Cover image for Guardian of the balance
Guardian of the balance
Radford, Irene.
Personal Author:
Publication Information:
New York : DAW Books, [1999]

Physical Description:
xi, 529 pages : illustrations ; 24 cm.
Format :


Call Number
Material Type
Home Location
Item Holds
X Adult Fiction Popular Materials-Science Fiction/Fantasy
X Adult Fiction Central Closed Stacks

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This tour de force series begins in the time of Merlin and Arthur, when the balance of power is shifting between the old gods and their magic, and that of the new Christian faith. Merlin, gifted with true prophecy and pledged to the ancient Druidic gods, is sworn to preserve the old values and to protect the Earth and its people. Lured by the spell of the earth goddess, he forsakes his vow of celibacy for one Beltane festival, and the result is his daughter Wren, first in the line of his descendants, all of whom will be sworn to preserve the natural balance of the world. And although Wren is gifted in the ancient magics, and her rightful place should have been in Avalon, she is instead thrust into the heart of the political and religious struggles of a society on the brink of chaos, forced to confront an overwhelming evil which may well destroy Merlin, Arthur, and her entire civilization.

Author Notes

Irene Radford, author of the Dragon Nimbus ( The Glass Dragon, The Perfect Princess, The Loneliest Magician, The Wizard's Treasure) and the Dragon Nimbus History (The Dragon's Touchstone, The Last Battlemage, The Renegade Dragon ) series, often appears at conventions in the Oregon-California area. She is the author of the Stargods and Merlin's Descendants series as well, and is also one of the founder of the Book View Cafe. She can be contacted via her website,

Reviews 3

Booklist Review

The Matter of Britain, as the Arthurian legends used to be called, seems to offer unlimited inspiration to storytellers, especially since Marion Zimmer Bradley opened a whole new set of options with her woman-centered Mists of Avalon. In that tradition, Radford spins a compelling, fast-paced story centered on Wren, daughter of Myrrdin Emrys--"The Merlin." She is conceived on Beltane night in the sexiest opening scene of any recent Arthurian novel and brought up to be her sire's magical heir. Wren loves Arthur, who, alas, is smitten by the half-fairy Guinevere, who in turn . . . , but everyone knows the rest, except for the part about Wren's children by Arthur and the couple's enduring affection. Lots of magic, lots of sex, lots of pagan ritual, and one very delightful main character make the book likely to find an enthusiastic audience. It is intended to be the first in a series, so the admirers it wins can expect more. --Patricia Monaghan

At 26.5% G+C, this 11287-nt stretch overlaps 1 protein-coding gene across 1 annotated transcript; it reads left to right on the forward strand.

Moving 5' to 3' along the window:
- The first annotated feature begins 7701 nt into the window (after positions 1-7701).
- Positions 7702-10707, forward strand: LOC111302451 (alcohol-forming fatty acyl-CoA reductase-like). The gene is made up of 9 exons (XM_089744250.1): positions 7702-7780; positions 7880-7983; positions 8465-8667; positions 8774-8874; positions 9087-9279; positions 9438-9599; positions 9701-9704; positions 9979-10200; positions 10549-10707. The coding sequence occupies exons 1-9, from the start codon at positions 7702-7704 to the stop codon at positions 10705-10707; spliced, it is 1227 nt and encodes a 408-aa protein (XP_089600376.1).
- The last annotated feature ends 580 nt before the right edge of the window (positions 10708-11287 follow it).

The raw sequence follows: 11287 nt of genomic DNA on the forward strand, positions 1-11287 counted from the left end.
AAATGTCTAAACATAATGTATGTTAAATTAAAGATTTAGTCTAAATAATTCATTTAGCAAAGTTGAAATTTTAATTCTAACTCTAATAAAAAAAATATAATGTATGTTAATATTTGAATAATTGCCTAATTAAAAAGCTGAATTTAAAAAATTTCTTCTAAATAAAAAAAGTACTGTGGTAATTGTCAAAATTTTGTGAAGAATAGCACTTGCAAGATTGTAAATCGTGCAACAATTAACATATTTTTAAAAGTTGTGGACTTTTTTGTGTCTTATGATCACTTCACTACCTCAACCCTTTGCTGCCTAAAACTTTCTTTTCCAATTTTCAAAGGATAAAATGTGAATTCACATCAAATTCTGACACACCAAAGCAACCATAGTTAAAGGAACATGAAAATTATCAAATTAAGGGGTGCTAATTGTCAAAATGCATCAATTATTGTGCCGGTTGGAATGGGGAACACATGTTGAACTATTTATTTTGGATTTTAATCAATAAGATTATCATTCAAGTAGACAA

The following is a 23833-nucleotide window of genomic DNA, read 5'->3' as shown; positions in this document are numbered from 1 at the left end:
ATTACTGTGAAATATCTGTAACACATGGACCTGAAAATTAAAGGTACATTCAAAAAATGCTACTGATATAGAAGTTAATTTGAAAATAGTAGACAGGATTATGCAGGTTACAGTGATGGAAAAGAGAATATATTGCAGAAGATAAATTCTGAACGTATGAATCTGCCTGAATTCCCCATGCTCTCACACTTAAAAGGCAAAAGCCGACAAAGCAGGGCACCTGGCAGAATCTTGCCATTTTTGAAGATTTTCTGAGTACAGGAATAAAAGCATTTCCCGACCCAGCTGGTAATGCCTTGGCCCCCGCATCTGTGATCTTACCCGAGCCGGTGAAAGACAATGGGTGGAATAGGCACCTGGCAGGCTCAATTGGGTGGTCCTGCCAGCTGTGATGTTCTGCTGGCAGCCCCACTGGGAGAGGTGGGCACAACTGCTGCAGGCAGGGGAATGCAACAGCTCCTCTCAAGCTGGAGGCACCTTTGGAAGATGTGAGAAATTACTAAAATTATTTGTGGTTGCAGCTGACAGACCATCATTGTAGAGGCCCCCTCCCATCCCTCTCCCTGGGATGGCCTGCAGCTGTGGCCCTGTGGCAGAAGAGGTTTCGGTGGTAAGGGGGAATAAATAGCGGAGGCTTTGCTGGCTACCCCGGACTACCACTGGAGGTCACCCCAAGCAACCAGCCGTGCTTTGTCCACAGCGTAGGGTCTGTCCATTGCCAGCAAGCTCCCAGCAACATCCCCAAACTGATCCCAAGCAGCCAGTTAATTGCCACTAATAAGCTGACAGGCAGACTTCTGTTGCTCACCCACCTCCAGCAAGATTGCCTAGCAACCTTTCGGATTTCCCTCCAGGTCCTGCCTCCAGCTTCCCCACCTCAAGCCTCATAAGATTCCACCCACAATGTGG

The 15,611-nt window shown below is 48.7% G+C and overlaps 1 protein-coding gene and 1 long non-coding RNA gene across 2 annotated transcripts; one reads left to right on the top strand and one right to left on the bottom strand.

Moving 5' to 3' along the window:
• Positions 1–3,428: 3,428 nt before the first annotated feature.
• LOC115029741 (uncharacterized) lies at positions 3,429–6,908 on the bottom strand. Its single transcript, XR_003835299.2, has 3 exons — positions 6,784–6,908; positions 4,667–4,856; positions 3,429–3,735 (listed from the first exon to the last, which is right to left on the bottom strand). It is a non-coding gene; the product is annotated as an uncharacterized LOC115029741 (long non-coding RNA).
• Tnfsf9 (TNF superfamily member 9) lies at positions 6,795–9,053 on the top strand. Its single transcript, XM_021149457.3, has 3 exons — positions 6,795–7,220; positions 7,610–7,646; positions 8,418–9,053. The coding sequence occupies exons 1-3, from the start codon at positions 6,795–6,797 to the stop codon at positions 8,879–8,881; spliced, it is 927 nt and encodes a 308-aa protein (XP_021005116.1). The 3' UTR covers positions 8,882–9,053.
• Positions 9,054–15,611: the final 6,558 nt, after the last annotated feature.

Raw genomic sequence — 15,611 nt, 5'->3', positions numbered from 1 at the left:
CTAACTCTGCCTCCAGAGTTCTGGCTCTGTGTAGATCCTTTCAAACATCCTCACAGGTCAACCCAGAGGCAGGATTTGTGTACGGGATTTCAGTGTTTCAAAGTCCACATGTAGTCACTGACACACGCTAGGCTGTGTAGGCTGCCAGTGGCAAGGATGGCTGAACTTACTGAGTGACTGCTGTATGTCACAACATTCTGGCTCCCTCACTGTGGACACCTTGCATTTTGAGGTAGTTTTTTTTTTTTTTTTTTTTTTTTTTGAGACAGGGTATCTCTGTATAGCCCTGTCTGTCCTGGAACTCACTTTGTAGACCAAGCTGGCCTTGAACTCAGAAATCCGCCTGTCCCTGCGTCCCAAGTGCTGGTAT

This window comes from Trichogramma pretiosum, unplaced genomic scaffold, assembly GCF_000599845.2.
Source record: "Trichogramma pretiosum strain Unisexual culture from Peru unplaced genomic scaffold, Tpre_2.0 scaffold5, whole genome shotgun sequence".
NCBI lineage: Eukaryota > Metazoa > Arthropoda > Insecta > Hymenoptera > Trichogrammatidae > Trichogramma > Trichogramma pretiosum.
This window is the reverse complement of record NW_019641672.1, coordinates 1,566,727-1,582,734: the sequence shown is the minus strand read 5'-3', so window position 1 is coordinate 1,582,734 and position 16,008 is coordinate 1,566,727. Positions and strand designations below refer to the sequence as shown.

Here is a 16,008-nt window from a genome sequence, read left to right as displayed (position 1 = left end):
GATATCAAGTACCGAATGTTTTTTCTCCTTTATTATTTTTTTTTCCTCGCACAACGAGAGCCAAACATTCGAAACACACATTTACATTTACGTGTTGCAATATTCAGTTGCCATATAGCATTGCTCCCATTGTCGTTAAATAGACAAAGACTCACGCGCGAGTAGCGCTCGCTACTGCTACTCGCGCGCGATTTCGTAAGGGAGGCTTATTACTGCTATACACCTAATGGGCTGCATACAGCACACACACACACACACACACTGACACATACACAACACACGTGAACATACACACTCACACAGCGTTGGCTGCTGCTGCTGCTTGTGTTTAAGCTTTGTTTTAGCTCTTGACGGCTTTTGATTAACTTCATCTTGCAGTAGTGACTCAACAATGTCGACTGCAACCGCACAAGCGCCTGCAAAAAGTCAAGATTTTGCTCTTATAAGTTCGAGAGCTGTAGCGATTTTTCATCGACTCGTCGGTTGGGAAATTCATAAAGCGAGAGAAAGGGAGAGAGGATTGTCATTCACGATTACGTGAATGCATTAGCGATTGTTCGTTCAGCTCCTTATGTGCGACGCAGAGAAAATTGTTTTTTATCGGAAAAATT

Publisher's Weekly Review

The protagonist of this first novel in a fantasy series of the tales of King Arthur is Arylwren, nicknamed Wren, daughter of Myrddin Emrys, The Merlin, and Deirdre, high priestess of the Druids. Raised among her father's wards, Wren falls in love with one such ward, Curryl, who, to no reader's surprise, turns out to be the eventual Arthur, Ard Rhi (High King) of Britain. Meanwhile, to protect her from political and religious intrigues, her father forces Wren into marriage with the abusive Carradoc, already involved in an incestuous affair with his demon-ridden, promiscuous, magic-working daughter, Nimue. Arylwren has a long and difficult journey through life, rescuing her father from Morgaine (in the novel as in legend, a sorceress) and her retainers from her husband, and eventually dying while bearing Arthur's child. This is not an impressive addition to the canon of Arthuriana, despite obvious folkloric expertise and several good passages (the two rescues head the list). Wren is more a collection of virtues than a believable human being. The author seems torn between scholarship about the Celts and modern neopagan images of them. And the sexual politics are piled on with an overly lavish hand. Much of the legend is here, including the extraction of Excalibur from the stone and the love of Lancelot and a Guinevere so pathetic one wonders what the man saw in her. Unfortunately, all the elements are so jumbled together that much of the spirit of the classic legend gets buried. (Mar.) (c) Copyright PWxyz, LLC. All rights reserved

Library Journal Review

As the daughter of Merlin and the goddess whom he serves, Wren grows up in the shadow of the boy who will one day inherit the title of Pendragon. Despite a loveless marriage and the enmity of her husband's family, Wren pursues a destiny spun for her by the goddess of the land. With this first in a series of novels focusing on the mythical bloodline of Merlin, Radford embarks on an ambitious project that should have certain appeal for fans of Arthurian legend and goddess-centered magic. A good choice for most libraries. (c) Copyright 2010. Library Journals LLC, a wholly owned subsidiary of Media Source, Inc. No redistribution permitted.